Having lived in Honolulu before moving back to mainland, I know that price/sq ft on rentals would really only be a decent metric when comparing very similar units (class A apartments in the Ala Moana area, for example). A 800 sq ft apartment off Ala Moana will potentially be $1500 more/ month than a same size apartment in Mililani or Aiea. 

What type of market are you looking to invest in?  Are you looking for something off-island?

I have never even given this any thought to sq ft.

I have 5 properties in Boston with 3 renting for circa 3.50$/ sq ft and 2> 4$/sq ft.

Now I gave one answer to the question above...but I have a follow up question to it.  What difference does it make..to compare that is?

Every market is different.  That's an obvious statement, but to what affect? 

Here is why the answer really doesn't matter. If I have a property that I rent out at 95c/sf, I bet there is someone out there that under the same conditions in their market, with the same property description, with the same neighborhood, but in a different state (even in the same state, but a different city)..that is renting for as much as $2/sf...and I'm cash flowing better. That wasn't written to say my market is better...it's just a statement that says "one person's dollar isn't equal to another person's dollar", when you're talking about REI.

..and I bet there are a number of investors out there that could be saying the same thing.

http://www.zillow.com/research/data/

Under Zillow Rent Index.

I bet the data would look very interesting if you had a lot of data points and a nice data visualization tool like Tableau.  It also sounds like a lot of work for something that rentometer tells me in 30 seconds.

Originally posted by @Daniel Elbe :

Agree with Kimberly, there are too many variables to simply look at $$/sq ft in a given location.  School District makes a huge difference in Colorado Springs.  As far as bedrooms go, a rental property I own in Richmond gets about $0.91 per sq. ft.  This is a 4 bedroom home a decent school district.  If the same size home only had 3 bedrooms, I would only expect about $0.75/sq ft.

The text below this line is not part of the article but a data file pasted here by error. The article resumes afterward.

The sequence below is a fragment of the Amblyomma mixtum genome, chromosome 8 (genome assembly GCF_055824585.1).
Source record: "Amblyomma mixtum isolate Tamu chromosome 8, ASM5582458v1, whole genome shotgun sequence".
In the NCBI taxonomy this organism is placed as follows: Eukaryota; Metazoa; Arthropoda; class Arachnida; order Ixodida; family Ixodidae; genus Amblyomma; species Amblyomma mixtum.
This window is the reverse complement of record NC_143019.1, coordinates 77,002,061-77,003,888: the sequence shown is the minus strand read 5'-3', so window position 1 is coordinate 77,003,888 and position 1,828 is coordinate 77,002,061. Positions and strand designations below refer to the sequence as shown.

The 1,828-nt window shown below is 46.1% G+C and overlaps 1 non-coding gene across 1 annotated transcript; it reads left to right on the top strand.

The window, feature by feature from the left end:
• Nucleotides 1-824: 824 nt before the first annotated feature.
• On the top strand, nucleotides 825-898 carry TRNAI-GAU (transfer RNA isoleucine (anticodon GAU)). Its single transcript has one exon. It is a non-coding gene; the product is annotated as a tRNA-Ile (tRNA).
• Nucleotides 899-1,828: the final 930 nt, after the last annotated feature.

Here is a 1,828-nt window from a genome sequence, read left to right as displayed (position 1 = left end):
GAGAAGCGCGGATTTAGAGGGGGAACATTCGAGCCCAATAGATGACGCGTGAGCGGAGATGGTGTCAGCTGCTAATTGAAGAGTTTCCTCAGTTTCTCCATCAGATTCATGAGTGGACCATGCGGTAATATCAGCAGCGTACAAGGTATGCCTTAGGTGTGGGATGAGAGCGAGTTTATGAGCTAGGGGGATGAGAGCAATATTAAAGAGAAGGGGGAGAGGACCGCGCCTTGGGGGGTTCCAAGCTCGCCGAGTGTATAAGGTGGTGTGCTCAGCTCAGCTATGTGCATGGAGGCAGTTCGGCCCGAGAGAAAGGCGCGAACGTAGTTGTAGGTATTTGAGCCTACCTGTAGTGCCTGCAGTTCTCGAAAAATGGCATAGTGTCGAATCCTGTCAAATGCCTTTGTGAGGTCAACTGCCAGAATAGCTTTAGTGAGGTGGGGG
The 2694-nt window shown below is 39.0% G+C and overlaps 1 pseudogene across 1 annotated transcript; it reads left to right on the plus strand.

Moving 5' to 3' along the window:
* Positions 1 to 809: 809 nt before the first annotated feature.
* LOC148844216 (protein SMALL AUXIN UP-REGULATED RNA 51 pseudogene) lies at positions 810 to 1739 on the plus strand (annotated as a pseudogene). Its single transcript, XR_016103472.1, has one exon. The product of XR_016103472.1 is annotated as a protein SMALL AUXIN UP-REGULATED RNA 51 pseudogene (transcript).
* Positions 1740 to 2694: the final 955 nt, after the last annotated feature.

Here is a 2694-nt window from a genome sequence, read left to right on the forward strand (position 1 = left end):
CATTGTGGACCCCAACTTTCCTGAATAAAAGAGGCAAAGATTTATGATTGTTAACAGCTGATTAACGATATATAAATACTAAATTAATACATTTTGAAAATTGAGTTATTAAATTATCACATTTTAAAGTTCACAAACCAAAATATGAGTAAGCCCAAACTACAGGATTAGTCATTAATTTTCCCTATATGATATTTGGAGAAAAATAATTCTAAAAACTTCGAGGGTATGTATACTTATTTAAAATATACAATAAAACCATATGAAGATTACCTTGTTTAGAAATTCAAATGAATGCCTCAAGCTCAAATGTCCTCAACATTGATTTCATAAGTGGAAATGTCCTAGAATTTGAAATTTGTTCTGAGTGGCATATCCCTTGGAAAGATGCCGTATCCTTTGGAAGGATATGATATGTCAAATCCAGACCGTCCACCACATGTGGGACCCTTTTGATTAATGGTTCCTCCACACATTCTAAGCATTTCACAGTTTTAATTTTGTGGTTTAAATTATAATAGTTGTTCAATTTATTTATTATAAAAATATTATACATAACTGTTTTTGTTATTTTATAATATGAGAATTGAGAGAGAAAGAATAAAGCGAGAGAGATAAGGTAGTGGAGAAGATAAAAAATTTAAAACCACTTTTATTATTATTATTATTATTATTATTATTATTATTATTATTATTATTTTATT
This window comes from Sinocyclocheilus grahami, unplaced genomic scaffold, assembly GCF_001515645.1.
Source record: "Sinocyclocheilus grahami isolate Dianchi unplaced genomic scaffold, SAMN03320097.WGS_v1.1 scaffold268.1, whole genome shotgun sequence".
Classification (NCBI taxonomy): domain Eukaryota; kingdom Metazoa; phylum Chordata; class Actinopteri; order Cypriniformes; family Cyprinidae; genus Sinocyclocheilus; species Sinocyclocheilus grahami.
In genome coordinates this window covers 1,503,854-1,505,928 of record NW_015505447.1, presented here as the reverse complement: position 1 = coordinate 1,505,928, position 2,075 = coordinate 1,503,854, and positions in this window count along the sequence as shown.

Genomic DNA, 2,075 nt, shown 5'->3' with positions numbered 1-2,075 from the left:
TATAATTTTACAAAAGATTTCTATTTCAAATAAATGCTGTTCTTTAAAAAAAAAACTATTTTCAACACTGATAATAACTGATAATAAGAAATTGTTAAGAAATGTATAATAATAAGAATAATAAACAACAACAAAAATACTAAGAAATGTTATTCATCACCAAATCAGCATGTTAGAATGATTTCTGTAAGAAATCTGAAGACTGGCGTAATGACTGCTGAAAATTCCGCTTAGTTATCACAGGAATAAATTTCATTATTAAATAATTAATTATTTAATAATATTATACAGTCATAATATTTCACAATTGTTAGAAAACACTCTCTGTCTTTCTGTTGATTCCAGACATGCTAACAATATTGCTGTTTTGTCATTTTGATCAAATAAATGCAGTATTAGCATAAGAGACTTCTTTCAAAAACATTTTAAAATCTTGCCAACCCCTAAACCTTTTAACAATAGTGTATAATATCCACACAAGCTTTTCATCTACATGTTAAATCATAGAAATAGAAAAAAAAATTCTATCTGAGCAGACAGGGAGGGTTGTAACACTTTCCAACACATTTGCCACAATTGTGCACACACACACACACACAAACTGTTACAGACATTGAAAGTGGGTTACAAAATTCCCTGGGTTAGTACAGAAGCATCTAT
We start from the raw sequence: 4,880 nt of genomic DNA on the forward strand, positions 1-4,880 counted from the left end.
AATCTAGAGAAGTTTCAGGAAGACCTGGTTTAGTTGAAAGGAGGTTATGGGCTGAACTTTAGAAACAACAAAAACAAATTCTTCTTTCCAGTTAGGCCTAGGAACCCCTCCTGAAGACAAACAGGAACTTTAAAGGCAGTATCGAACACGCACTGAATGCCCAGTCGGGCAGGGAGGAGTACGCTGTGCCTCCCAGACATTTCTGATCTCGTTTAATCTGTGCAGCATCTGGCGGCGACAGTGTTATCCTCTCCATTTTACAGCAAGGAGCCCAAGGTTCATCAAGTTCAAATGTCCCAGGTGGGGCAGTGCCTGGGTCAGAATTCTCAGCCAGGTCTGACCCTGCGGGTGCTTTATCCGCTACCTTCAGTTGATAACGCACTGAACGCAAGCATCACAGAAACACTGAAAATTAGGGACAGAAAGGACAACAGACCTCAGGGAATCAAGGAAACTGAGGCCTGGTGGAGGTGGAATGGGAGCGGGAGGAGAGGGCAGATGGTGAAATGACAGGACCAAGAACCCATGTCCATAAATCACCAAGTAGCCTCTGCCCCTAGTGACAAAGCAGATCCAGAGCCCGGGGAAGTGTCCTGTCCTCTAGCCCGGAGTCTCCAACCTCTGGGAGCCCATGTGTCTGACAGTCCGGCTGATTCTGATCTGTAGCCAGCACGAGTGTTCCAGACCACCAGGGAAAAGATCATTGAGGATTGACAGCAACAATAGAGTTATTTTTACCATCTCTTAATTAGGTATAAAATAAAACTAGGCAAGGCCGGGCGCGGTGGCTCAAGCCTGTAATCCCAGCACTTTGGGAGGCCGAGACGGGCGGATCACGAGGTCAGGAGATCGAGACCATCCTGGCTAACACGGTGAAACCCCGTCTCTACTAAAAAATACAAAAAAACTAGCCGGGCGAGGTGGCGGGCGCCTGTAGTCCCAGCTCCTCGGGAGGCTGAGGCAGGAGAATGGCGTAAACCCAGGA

Having lived in Honolulu before moving back to mainland, I know that price/sq ft on rentals would really only be a decent metric when comparing very similar units (class A apartments in the Ala Moana area, for example). A 800 sq ft apartment off Ala Moana will potentially be $1500 more/ month than a same size apartment in Mililani or Aiea. 

What type of market are you looking to invest in?  Are you looking for something off-island?

Agreed. My place in Mililani is roughly $2.50/sqft. But in waikiki I see well over $4/sqft.

To respond to some of the folks that commented earlier, why do we constantly talk about the 1% and 2% rules then? Its no more useful than $/sqft as @Joe V pointed out, the cost of money/expenses etc. matters.

the 1 or 2 % rules are just generic guidelines to do really quick beer math on whether a property will be profitable as a rental. You always want to look at the more detailed numbers,  and the overall demographics of the area. Those rules mean that after factored expenses they will most likely be profitable.  Again, depends on the area and demographics too.

@Andrey Y.  

In commercial properties we let by the ft^2 or m^2.  In the residential world it has little significance.

As an example, we have 2-bedroom units of ~1100 ft^2, both in the downtown core and within 3-blocks of one another.  One rents for $850/mth ($0.77/ft^2) and the other for $1025/mth ($0.93/ft^2).   While the same size, the finishes and target clientele differ.

Originally posted by @Joe Villeneuve :
"one person's dollar isn't equal to another person's dollar", when you're talking about REI.

Exactly. That's why I also broke down my tax & insurance expenses in the same way. Income is never just about the amount of rent you can charge for a unit.

I can give you precise numbers for any area in the US. We compute that info monthly on all Geography levels from Nationwide down to Zipcode across about 1 million rentals monthly. Again, those are "medians", as @Ron N pointed out, various amenities will change that $/sqft however :).

Originally posted by @Daniel Elbe :

the 1 or 2 % rules are just generic guidelines to do really quick beer math on whether a property will be profitable as a rental. You always want to look at the more detailed numbers,  and the overall demographics of the area. Those rules mean that after factored expenses they will most likely be profitable.  Again, depends on the area and demographics too.

 Beer math eh?

Thats my point though. Someone with a 0.6% rule house may cash flow better than a 2.0% house. Given that, wouldnt that make the % rules effectively useless, even for doing quick beer math.